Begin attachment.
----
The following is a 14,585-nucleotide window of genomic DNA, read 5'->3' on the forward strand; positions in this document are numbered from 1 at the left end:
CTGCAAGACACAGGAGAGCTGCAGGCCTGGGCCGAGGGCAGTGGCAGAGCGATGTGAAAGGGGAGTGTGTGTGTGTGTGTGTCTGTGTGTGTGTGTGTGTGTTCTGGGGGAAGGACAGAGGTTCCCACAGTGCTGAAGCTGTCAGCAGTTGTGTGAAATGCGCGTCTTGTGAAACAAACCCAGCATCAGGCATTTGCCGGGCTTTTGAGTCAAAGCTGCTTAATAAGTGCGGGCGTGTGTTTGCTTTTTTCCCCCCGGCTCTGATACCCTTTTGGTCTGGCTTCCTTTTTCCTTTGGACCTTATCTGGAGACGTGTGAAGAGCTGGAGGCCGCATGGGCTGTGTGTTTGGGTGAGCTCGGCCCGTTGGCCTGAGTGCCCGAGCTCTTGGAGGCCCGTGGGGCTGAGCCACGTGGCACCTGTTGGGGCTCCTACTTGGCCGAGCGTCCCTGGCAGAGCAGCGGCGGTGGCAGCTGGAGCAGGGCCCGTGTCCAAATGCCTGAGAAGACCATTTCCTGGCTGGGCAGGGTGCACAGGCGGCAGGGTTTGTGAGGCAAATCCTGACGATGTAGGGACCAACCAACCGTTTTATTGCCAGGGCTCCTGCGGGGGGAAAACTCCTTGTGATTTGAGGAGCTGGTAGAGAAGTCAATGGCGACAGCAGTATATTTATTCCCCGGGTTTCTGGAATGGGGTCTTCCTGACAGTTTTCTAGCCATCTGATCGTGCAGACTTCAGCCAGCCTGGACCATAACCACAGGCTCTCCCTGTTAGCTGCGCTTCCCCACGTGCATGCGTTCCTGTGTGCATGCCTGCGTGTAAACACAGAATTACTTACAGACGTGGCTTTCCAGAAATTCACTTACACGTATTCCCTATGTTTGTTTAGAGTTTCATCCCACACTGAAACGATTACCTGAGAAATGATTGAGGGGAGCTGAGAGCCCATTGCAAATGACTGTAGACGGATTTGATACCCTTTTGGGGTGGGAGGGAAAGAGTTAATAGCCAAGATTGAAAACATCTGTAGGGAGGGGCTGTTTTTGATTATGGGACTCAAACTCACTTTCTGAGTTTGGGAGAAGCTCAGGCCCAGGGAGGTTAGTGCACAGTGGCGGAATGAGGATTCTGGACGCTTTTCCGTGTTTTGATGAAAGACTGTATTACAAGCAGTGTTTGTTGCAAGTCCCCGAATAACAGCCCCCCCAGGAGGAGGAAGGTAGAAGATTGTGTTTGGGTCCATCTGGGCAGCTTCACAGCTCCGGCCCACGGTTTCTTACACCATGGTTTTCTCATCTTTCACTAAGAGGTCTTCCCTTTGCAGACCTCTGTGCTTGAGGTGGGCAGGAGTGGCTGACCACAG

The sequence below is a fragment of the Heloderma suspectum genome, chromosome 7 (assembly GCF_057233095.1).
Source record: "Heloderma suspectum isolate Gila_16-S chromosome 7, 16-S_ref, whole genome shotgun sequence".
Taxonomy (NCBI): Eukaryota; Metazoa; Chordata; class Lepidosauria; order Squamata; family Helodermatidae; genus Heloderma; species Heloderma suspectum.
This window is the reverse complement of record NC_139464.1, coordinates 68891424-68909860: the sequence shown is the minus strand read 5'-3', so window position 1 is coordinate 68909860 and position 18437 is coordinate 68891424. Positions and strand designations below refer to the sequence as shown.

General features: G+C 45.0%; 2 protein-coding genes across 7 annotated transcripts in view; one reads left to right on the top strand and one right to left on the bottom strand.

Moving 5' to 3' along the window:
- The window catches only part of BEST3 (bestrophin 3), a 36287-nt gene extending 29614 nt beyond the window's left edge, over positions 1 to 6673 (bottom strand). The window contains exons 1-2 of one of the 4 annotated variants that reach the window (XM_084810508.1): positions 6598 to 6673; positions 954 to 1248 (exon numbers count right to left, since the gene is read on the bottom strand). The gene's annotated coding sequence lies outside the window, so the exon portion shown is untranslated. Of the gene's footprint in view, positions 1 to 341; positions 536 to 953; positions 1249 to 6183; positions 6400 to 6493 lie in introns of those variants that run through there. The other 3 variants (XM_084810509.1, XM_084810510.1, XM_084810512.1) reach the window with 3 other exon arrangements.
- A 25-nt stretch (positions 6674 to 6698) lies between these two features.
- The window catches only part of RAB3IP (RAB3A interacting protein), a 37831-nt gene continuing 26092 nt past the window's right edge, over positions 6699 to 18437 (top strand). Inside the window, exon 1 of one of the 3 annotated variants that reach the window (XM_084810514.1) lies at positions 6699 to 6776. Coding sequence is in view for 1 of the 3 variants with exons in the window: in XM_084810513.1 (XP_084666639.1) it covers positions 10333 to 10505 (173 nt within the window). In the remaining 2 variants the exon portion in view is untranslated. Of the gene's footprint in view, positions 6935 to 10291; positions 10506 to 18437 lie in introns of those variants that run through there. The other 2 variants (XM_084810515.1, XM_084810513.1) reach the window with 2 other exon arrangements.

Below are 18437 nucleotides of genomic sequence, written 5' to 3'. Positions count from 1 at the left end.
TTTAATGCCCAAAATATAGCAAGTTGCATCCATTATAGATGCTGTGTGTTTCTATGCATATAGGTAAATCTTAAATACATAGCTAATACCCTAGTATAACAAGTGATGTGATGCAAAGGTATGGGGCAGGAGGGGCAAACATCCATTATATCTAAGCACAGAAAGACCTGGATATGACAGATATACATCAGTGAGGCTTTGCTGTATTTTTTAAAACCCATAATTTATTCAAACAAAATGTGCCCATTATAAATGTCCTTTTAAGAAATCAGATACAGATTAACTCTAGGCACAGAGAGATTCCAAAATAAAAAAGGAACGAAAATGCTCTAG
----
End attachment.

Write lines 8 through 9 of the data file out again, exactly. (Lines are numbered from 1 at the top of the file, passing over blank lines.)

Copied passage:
Moving 5' to 3' along the window:
- The window catches only part of BEST3 (bestrophin 3), a 36287-nt gene extending 29614 nt beyond the window's left edge, over positions 1 to 6673 (bottom strand). The window contains exons 1-2 of one of the 4 annotated variants that reach the window (XM_084810508.1): positions 6598 to 6673; positions 954 to 1248 (exon numbers count right to left, since the gene is read on the bottom strand). The gene's annotated coding sequence lies outside the window, so the exon portion shown is untranslated. Of the gene's footprint in view, positions 1 to 341; positions 536 to 953; positions 1249 to 6183; positions 6400 to 6493 lie in introns of those variants that run through there. The other 3 variants (XM_084810509.1, XM_084810510.1, XM_084810512.1) reach the window with 3 other exon arrangements.